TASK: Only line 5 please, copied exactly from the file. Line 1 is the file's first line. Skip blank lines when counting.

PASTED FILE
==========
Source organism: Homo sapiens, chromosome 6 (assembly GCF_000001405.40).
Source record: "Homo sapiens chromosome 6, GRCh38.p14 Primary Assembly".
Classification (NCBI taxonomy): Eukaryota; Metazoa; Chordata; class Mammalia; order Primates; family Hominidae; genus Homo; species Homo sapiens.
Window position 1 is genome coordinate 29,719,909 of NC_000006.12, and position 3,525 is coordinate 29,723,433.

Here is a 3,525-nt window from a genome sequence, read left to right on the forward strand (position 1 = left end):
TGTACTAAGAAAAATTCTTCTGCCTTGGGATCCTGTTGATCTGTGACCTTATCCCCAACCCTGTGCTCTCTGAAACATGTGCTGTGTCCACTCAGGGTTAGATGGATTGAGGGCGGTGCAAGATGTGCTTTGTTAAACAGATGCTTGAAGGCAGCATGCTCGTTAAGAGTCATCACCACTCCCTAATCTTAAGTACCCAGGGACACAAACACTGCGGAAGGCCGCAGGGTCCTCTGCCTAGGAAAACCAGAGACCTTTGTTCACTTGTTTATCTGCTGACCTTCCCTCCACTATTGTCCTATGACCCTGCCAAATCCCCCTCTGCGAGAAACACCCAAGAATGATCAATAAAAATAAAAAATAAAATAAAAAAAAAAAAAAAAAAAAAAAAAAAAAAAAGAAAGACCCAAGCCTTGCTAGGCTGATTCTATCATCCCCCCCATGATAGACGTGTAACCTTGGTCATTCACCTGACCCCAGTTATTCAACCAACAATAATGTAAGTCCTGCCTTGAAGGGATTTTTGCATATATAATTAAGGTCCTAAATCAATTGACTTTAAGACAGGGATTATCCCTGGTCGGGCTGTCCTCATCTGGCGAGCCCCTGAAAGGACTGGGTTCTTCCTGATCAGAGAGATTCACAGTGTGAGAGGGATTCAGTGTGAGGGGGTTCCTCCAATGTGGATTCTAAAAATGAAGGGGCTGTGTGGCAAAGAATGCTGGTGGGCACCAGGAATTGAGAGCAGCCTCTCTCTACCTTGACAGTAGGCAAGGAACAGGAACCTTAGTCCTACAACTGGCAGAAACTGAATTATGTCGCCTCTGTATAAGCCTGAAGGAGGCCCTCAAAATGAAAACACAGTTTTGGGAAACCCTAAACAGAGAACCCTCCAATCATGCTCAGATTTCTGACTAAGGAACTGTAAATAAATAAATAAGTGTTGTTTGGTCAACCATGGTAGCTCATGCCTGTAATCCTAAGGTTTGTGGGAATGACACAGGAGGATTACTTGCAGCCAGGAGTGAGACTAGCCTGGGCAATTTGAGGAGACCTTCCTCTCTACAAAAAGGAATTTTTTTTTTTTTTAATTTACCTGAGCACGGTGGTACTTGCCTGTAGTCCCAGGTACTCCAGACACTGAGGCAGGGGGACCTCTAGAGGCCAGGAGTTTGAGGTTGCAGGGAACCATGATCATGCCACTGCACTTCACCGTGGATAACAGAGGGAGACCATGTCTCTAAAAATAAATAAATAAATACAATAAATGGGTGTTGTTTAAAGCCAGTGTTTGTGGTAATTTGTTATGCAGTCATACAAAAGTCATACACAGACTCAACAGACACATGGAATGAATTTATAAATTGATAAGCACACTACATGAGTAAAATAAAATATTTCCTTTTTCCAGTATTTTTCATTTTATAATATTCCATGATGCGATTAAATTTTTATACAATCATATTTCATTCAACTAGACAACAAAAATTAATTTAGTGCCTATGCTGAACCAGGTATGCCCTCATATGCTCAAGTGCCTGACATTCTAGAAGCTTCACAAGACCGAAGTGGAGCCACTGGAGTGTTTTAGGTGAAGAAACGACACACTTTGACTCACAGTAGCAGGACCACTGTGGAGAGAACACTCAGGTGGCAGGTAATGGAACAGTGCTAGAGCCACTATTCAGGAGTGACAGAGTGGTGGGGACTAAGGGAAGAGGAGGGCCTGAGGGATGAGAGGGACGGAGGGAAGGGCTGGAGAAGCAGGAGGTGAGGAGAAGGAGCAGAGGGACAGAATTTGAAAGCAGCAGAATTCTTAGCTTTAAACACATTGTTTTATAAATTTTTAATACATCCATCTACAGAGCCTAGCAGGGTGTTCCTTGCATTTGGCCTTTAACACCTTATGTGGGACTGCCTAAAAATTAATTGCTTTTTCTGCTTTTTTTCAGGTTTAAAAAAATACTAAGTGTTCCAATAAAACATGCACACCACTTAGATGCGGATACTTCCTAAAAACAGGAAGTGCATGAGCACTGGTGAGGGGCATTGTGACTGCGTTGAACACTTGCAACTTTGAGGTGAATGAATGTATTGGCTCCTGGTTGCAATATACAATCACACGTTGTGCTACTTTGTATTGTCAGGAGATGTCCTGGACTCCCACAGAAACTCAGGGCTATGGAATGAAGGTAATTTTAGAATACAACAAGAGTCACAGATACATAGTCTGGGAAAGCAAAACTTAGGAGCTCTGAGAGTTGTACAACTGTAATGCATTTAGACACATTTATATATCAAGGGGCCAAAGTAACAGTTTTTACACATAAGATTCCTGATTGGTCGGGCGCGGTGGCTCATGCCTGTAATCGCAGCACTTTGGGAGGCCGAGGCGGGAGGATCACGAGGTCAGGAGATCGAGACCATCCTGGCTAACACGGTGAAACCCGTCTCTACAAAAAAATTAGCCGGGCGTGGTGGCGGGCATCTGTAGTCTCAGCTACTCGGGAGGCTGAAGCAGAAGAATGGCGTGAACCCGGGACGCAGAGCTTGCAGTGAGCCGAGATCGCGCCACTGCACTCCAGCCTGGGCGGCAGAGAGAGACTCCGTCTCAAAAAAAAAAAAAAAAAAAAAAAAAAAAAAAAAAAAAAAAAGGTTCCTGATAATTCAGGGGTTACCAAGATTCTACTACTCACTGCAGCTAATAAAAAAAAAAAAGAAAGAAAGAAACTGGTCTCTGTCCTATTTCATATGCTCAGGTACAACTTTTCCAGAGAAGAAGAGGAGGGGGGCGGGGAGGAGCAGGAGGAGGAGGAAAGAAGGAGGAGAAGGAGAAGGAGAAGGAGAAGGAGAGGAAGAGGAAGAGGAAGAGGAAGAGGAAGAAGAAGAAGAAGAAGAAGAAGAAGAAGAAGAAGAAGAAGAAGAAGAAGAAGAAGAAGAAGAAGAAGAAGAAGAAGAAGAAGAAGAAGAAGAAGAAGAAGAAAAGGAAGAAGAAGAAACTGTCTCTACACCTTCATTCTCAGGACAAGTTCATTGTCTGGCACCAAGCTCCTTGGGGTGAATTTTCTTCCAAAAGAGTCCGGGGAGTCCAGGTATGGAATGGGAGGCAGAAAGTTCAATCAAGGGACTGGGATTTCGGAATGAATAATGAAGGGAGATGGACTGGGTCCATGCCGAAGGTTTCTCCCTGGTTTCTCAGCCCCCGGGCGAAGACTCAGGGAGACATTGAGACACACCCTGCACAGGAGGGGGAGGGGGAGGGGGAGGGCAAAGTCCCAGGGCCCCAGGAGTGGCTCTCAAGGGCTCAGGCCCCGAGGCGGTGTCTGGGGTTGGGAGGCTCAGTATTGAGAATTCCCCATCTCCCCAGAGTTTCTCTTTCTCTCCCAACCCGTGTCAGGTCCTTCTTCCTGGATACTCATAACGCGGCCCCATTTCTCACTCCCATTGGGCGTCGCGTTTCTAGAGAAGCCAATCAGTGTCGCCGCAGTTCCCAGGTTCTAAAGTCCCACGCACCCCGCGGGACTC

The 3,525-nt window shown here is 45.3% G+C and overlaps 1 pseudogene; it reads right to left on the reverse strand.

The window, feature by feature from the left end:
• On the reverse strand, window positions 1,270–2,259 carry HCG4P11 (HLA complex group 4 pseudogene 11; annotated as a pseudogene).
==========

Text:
Here is a 3,525-nt window from a genome sequence, read left to right on the forward strand (position 1 = left end):